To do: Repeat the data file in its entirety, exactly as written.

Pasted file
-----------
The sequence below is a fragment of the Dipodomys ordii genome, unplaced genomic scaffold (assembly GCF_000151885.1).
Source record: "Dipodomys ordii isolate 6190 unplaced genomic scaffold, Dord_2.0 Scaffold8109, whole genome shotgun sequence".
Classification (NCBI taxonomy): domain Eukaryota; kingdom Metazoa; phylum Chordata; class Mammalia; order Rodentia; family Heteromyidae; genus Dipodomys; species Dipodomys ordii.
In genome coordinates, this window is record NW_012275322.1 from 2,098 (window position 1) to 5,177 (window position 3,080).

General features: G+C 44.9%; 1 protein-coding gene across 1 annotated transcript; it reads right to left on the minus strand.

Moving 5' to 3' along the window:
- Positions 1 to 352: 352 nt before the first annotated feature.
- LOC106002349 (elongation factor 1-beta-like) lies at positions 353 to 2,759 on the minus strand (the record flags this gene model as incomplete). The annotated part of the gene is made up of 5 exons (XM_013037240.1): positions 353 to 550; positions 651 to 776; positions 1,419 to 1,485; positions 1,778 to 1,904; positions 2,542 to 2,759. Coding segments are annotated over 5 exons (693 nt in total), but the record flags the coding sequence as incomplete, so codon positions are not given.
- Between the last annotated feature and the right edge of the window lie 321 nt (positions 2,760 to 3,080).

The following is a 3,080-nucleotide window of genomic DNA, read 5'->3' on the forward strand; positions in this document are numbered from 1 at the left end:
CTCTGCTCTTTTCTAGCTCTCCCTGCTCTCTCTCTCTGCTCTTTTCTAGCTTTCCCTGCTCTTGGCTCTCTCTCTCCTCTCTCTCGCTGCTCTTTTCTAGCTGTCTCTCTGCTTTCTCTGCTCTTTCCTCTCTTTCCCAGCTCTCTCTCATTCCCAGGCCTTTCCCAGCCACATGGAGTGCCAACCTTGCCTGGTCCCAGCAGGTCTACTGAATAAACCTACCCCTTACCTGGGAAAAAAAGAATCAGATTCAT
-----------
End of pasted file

The sequence below is a fragment of the Dipodomys ordii genome, unplaced genomic scaffold (assembly GCF_000151885.1).
Source record: "Dipodomys ordii isolate 6190 unplaced genomic scaffold, Dord_2.0 Scaffold8109, whole genome shotgun sequence".
Classification (NCBI taxonomy): domain Eukaryota; kingdom Metazoa; phylum Chordata; class Mammalia; order Rodentia; family Heteromyidae; genus Dipodomys; species Dipodomys ordii.
In genome coordinates, this window is record NW_012275322.1 from 2,098 (window position 1) to 5,177 (window position 3,080).

General features: G+C 44.9%; 1 protein-coding gene across 1 annotated transcript; it reads right to left on the minus strand.

Moving 5' to 3' along the window:
- Positions 1 to 352: 352 nt before the first annotated feature.
- LOC106002349 (elongation factor 1-beta-like) lies at positions 353 to 2,759 on the minus strand (the record flags this gene model as incomplete). The annotated part of the gene is made up of 5 exons (XM_013037240.1): positions 353 to 550; positions 651 to 776; positions 1,419 to 1,485; positions 1,778 to 1,904; positions 2,542 to 2,759. Coding segments are annotated over 5 exons (693 nt in total), but the record flags the coding sequence as incomplete, so codon positions are not given.
- Between the last annotated feature and the right edge of the window lie 321 nt (positions 2,760 to 3,080).

The following is a 3,080-nucleotide window of genomic DNA, read 5'->3' on the forward strand; positions in this document are numbered from 1 at the left end:
CTCTGCTCTTTTCTAGCTCTCCCTGCTCTCTCTCTCTGCTCTTTTCTAGCTTTCCCTGCTCTTGGCTCTCTCTCTCCTCTCTCTCGCTGCTCTTTTCTAGCTGTCTCTCTGCTTTCTCTGCTCTTTCCTCTCTTTCCCAGCTCTCTCTCATTCCCAGGCCTTTCCCAGCCACATGGAGTGCCAACCTTGCCTGGTCCCAGCAGGTCTACTGAATAAACCTACCCCTTACCTGGGAAAAAAAGAATCAGATTCAT